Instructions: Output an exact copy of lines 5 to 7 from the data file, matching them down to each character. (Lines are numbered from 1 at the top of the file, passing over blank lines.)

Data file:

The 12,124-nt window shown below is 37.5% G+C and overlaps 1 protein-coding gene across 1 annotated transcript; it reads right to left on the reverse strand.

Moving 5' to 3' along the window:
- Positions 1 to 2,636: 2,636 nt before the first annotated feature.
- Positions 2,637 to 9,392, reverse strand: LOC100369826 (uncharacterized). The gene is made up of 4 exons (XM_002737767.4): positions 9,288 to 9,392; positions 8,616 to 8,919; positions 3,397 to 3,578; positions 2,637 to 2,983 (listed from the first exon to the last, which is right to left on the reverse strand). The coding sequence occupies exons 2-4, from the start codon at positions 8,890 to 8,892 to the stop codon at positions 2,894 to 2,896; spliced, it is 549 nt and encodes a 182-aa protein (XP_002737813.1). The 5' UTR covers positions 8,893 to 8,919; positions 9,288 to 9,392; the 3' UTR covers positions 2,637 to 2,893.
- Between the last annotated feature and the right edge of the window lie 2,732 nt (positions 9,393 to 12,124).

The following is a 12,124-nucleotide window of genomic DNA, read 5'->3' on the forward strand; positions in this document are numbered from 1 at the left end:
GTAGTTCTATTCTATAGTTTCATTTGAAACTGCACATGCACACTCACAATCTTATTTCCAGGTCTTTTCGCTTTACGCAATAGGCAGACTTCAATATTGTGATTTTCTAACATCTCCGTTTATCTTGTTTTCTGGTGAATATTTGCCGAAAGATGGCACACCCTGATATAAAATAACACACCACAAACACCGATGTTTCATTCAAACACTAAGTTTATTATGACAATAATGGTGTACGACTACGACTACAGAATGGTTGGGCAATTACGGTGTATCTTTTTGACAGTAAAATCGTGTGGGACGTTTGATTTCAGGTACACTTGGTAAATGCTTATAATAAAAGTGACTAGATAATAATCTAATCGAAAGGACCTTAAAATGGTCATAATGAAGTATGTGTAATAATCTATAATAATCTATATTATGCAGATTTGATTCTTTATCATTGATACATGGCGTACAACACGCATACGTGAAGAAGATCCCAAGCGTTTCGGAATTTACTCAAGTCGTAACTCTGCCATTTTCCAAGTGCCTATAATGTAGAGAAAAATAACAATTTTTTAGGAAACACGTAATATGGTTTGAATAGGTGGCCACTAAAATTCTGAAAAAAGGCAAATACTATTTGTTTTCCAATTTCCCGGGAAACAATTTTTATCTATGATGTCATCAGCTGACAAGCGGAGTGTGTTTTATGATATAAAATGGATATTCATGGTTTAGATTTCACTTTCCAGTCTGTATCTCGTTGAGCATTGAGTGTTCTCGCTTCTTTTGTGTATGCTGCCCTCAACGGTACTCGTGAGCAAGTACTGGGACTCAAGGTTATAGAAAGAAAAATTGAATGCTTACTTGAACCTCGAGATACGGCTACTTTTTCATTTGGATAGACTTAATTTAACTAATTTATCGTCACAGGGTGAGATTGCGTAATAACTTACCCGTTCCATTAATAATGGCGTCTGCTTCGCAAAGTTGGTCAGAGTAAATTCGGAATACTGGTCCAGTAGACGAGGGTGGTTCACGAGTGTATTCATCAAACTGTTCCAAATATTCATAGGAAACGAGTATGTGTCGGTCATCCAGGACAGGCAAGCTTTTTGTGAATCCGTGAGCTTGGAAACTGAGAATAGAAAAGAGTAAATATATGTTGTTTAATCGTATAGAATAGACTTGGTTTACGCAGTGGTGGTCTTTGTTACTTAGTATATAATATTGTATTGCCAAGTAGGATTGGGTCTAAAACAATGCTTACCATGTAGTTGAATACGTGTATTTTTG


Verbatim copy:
- Between the last annotated feature and the right edge of the window lie 2,732 nt (positions 9,393 to 12,124).

The following is a 12,124-nucleotide window of genomic DNA, read 5'->3' on the forward strand; positions in this document are numbered from 1 at the left end:
GTAGTTCTATTCTATAGTTTCATTTGAAACTGCACATGCACACTCACAATCTTATTTCCAGGTCTTTTCGCTTTACGCAATAGGCAGACTTCAATATTGTGATTTTCTAACATCTCCGTTTATCTTGTTTTCTGGTGAATATTTGCCGAAAGATGGCACACCCTGATATAAAATAACACACCACAAACACCGATGTTTCATTCAAACACTAAGTTTATTATGACAATAATGGTGTACGACTACGACTACAGAATGGTTGGGCAATTACGGTGTATCTTTTTGACAGTAAAATCGTGTGGGACGTTTGATTTCAGGTACACTTGGTAAATGCTTATAATAAAAGTGACTAGATAATAATCTAATCGAAAGGACCTTAAAATGGTCATAATGAAGTATGTGTAATAATCTATAATAATCTATATTATGCAGATTTGATTCTTTATCATTGATACATGGCGTACAACACGCATACGTGAAGAAGATCCCAAGCGTTTCGGAATTTACTCAAGTCGTAACTCTGCCATTTTCCAAGTGCCTATAATGTAGAGAAAAATAACAATTTTTTAGGAAACACGTAATATGGTTTGAATAGGTGGCCACTAAAATTCTGAAAAAAGGCAAATACTATTTGTTTTCCAATTTCCCGGGAAACAATTTTTATCTATGATGTCATCAGCTGACAAGCGGAGTGTGTTTTATGATATAAAATGGATATTCATGGTTTAGATTTCACTTTCCAGTCTGTATCTCGTTGAGCATTGAGTGTTCTCGCTTCTTTTGTGTATGCTGCCCTCAACGGTACTCGTGAGCAAGTACTGGGACTCAAGGTTATAGAAAGAAAAATTGAATGCTTACTTGAACCTCGAGATACGGCTACTTTTTCATTTGGATAGACTTAATTTAACTAATTTATCGTCACAGGGTGAGATTGCGTAATAACTTACCCGTTCCATTAATAATGGCGTCTGCTTCGCAAAGTTGGTCAGAGTAAATTCGGAATACTGGTCCAGTAGACGAGGGTGGTTCACGAGTGTATTCATCAAACTGTTCCAAATATTCATAGGAAACGAGTATGTGTCGGTCATCCAGGACAGGCAAGCTTTTTGTGAATCCGTGAGCTTGGAAACTGAGAATAGAAAAGAGTAAATATATGTTGTTTAATCGTATAGAATAGACTTGGTTTACGCAGTGGTGGTCTTTGTTACTTAGTATATAATATTGTATTGCCAAGTAGGATTGGGTCTAAAACAATGCTTACCATGTAGTTGAATACGTGTATTTTTG